Controlled differential cooling is achieved in FIG. 1 by exposing upper surface 80 of shape 78 with the article pattern therein to turbulent air at a controlled temperature less than the temperature of the thermoplastic material but generally greater than atmospheric surrounding temperature which is on the order of 70° F. (21° C.) while downside surface 86 conductively contacts cooled support ramp 38 at a temperature below that of such atmospheric surroundings to remove heat through surface 86 at a faster rate than through surface 80. In this respect, the upwardly facing surface of ramp 38 has been operated with medium impact polystyrene at temperatures on the order of about 40° to 120° F. (4° to 49° C.) via the flow of cooling water through panels 40 while air issuing from shroud 42 at a temperature of from about 72° to 140° F. (22° to 60° C.) has been used to cool the upper portion of shape 78. Use of conductive contact cooling of the lower face of the article, however, is not considered critical. Turbulent air flow cooling of such lower face should also be functional and is preferred with the FIG. 7 embodiment wherein the article has molded surfaces on both sides. Other temperatures appropriate for different polymer operating conditions, article shapes etc. to achieve flatness in the final article can be determined by appropriate experimentation. This gradual differential cooling of shape 78 as it advances forwardly may be changed in detail from that just disclosed and continued or not as necessary in downstream cooling assemblies, not shown, constructed similarly to means 32 but perhaps operated at slightly different temperature conditions such that on exiting the last of such assemblies the thermoplastic material is substantially set in a useful, stable, rigid, substantially flat condition.
FIG. 12 depicts a typical cooling curve predicted in forming a flat 0.050 inch (50 mils) thick article of medium impact polystyrene in the system of FIGS. 1-4. As there apparent the upper molded and lower unmolded surfaces of the shape plunge rapidly in temperature from that of the mass exiting the die when contact occurs in the nip with the cooled mold surfaces of the upper roll and the smooth periphery of the lower roll (phase I). Thereafter, the lower surface temperature rises relative to that of the upper surface while the latter is kept in contact with the upper roll during the initial wrap (phase II) whereupon the sequence is reversed during wrap around the downstream cooling roll when the lower surface temperature plunges while the molded surface temperature which is not in contact with the third roll increases (phase III). Thereafter such surfaces are gradually reduced via differential cooling during phase IV to bring the plastic to a fully set condition.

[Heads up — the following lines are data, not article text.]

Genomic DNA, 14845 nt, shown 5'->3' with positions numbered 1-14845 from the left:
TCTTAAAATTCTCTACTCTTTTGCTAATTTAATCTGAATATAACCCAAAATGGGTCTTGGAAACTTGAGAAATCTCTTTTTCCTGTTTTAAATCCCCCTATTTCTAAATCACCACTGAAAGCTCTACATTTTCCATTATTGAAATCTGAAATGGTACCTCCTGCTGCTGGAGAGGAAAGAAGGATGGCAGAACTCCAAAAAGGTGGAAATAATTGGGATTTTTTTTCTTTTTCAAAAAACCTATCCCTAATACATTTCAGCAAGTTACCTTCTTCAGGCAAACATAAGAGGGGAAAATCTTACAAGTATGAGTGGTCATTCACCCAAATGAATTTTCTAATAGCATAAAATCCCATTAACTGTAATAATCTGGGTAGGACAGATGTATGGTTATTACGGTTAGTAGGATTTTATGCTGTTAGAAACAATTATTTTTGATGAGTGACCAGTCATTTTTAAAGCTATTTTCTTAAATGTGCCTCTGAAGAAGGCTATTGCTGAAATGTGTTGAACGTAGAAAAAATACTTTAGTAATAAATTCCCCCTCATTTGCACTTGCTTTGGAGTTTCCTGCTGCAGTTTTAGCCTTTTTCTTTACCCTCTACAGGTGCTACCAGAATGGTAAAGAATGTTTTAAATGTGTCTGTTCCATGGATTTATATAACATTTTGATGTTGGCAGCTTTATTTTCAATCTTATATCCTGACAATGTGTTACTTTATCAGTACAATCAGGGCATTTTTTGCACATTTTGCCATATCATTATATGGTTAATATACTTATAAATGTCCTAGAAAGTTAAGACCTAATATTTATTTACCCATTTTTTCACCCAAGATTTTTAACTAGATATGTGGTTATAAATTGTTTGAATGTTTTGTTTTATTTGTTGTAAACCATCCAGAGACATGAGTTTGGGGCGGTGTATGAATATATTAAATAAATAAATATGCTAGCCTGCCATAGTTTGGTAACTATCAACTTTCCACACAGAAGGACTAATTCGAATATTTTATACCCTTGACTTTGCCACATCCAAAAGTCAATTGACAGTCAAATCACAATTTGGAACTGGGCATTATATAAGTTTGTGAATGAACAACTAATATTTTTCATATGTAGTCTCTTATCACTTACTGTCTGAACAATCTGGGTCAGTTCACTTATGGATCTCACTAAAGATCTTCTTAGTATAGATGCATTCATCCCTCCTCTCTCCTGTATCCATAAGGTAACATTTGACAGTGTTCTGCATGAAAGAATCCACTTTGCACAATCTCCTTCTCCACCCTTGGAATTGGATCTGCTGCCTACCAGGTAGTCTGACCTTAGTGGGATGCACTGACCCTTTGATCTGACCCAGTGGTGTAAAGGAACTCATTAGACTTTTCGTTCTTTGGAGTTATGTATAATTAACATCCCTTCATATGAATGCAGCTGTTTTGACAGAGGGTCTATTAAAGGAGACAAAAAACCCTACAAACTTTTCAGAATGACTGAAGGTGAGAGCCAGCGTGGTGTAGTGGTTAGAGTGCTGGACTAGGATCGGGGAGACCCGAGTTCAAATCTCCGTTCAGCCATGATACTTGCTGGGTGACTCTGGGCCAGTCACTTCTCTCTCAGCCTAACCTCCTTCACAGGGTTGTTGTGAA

The thermoplastic material with the succession of articles 62 separably coupled therein is thereafter directed through trimming apparatus 56 wherein knives 60 successively cut through the thermoplastic material of shape 78 around the perpheries of the articles to separate finished articles 62 from the remainder of the thermoplastic material which is preferably recycled for reuse. Such repeated trimming of individual discrete articles from the continuous formation issuing from the last cooling stage may not be necessary when such formation constitutes the finished product per se. In this latter case it may only be necessary to remove waste material from the sides of the continuous length to place it in final form.
In the embodiment of FIG. 7, instead of a substantially smooth, unmolded surface 90 (FIG. 6) on the finished article, plural molds with shaping cavities 69 and projections 67 are provided in lower forming roll 49 to impart shaped pattern 92 (FIG. 9) on the lower surface of intermediate shape 55 while a different impression on the surface of upper forming roll 47 provides configuration 94 in FIG. 8 on the upper surface of 55. Since it is necessary to accommodate the pattern in the just-shaped pliable thermoplastic material during initial cooling of 55 to a self-supporting condition, one of the mold patterns of rolls 47 or 49 must be reproduced in downstream cooling roll 54. In the embodiment of FIG. 7, since shape 55 is being directed upwardly into contact with roll 54 downside surface 57 will contact the periphery of roll 54 and therefore the latter has the same mold pattern as in roll 49 and is turning in synchronous rotation with rolls 47, 49. Shape 55 optionally could be directed downwardly into contact with roll 54 in which case roll 54 would have the pattern of upper forming roll 50 duplicated thereon instead of the pattern of lower roll 49. The remainder of the system downstream of roll 54 in the embodiment of FIG. 7 is intended to be similar to that of FIG. 1 although it may be necessary to adjust temperatures of the cooling media in the cooling stages differently from those used in forming an article with a pattern on only one side in order to obtain the desired flatness.
FIG. 10 illustrates yet a further article configuration which can be formed according to the process of the present invention wherein is shown planar, self-supporting article 95 having blind hole 96 with a surrounding collar 97 in combination with spaced through hole 98.